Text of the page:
Rhodes taking more aggressive approach
Portions of the play were familiar. Teddy Bridgewater was dropping to pass, Xavier Rhodes was in coverage.
Other portions of the play on Tuesday night weren’t so familiar. The intended target was Mike Wallace, new to the Minnesota Vikings via trade this offseason, and, finally, Rhodes making the interception.
Rhodes being in position to make a play wasn’t unusual. He’s been getting better and more consistent at that in the past year, and believing his improvement as a player holds signs that he could sometime soon ascend to Pro Bowl status.
“It was in Cover-2. I had to stay underneath the receiver. The ball was in the air and I just made a play on it,” Rhodes said of his Tuesday night interception of Bridgewater as time ticked down in the two-minute drill.
“It was good being able to make a play and get the defense off the field in two-minute.”
In the past year, Rhodes has been in position to make a play on a ball thrown in his coverage area. He led the team in 2014 with 18 passes defensed, five more than any other player.
However, actually intercepting the pass rather than simply batting it away was new. Despite playing in 29 games and starting 22 of those in his two-year career, Rhodes has only one career interception.
This year, his focused is more aggressive.
“Go and get the ball instead of knocking them down. That’s what I do all the (time). I tend to just try to knock them down, but this year I’m going to try to go up and just catch them this year,” he said.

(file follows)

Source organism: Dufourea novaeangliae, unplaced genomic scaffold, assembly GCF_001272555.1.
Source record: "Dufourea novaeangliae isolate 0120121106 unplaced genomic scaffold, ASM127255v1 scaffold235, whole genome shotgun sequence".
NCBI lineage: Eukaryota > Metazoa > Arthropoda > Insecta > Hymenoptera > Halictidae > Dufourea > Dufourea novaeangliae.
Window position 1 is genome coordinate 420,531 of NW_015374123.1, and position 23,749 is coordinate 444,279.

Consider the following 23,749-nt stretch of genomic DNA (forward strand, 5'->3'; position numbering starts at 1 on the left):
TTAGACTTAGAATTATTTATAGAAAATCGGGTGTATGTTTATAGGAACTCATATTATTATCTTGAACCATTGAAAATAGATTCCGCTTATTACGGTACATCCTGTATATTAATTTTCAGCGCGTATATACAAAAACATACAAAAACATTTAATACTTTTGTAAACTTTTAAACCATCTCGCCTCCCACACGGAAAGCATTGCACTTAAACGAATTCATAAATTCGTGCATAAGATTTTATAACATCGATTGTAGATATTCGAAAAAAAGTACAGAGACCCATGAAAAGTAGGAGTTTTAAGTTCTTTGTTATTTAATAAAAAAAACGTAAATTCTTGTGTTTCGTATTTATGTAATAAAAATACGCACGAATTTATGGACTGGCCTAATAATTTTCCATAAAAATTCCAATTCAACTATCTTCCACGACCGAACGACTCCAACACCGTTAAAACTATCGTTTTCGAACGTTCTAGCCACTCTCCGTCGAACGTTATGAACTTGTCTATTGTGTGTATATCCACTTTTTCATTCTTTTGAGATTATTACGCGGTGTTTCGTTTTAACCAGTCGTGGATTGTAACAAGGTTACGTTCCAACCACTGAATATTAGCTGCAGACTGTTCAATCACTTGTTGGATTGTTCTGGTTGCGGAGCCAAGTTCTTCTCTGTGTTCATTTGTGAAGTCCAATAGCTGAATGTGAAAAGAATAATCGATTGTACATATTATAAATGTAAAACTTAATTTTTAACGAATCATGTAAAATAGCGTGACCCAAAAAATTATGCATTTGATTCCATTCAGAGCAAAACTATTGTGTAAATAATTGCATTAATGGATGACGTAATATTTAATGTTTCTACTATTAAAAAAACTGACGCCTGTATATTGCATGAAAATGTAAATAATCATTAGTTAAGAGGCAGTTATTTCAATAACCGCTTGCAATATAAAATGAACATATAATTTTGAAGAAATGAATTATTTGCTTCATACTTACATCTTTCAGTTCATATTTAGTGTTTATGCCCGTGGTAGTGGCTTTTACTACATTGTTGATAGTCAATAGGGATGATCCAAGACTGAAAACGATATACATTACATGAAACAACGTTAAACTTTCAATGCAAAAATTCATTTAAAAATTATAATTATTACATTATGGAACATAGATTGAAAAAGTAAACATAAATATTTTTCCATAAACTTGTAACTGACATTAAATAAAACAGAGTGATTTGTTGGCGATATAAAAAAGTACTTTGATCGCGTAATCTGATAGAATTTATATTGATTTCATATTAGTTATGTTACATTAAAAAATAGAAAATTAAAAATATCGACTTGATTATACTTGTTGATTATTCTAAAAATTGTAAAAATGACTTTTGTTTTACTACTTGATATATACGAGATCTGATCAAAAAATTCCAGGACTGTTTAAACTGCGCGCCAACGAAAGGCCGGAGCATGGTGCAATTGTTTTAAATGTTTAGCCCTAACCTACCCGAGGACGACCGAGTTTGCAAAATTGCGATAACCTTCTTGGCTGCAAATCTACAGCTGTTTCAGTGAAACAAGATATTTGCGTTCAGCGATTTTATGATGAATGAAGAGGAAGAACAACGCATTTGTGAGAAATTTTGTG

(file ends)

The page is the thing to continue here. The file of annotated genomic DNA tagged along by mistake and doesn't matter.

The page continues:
Interceptions are often what all three branches of Pro Bowl voters – fans, players and coaches – look at when determining which cornerbacks gets their votes. While that might be part of the incentive for Rhodes’ change in philosophy, he also knows that a pass defensed simply ends the play as a win for the defense. A pass intercepted ends the drive and gives him and his defensive teammates a rest.
He entered the league as a first-round pick in 2013 and was only the second of three first-round picks in franchise history that went to a cornerback, and is now the fourth of five defensive backs drafted in the first round by the Vikings. This year’s first-round pick, Trae Waynes, is battling for a starting spot or at least playing time opposite Rhodes with veteran Terence Newman in front of him.
In 2013, Rhodes set a franchise rookie record with 23 passes defensed, which was also the second-most overall in franchise history. But this year he is determined to take an even more aggressive approach.
“This year I’m going to try to take it to another level and just try to pick it off,” he said.
“I’m just working on basically the mental outlook because my whole thing going into a game is to not allow a receiver to catch the ball, so any means necessary – either batting it or picking, intercepting it. But this year it’s intercepting the ball.”
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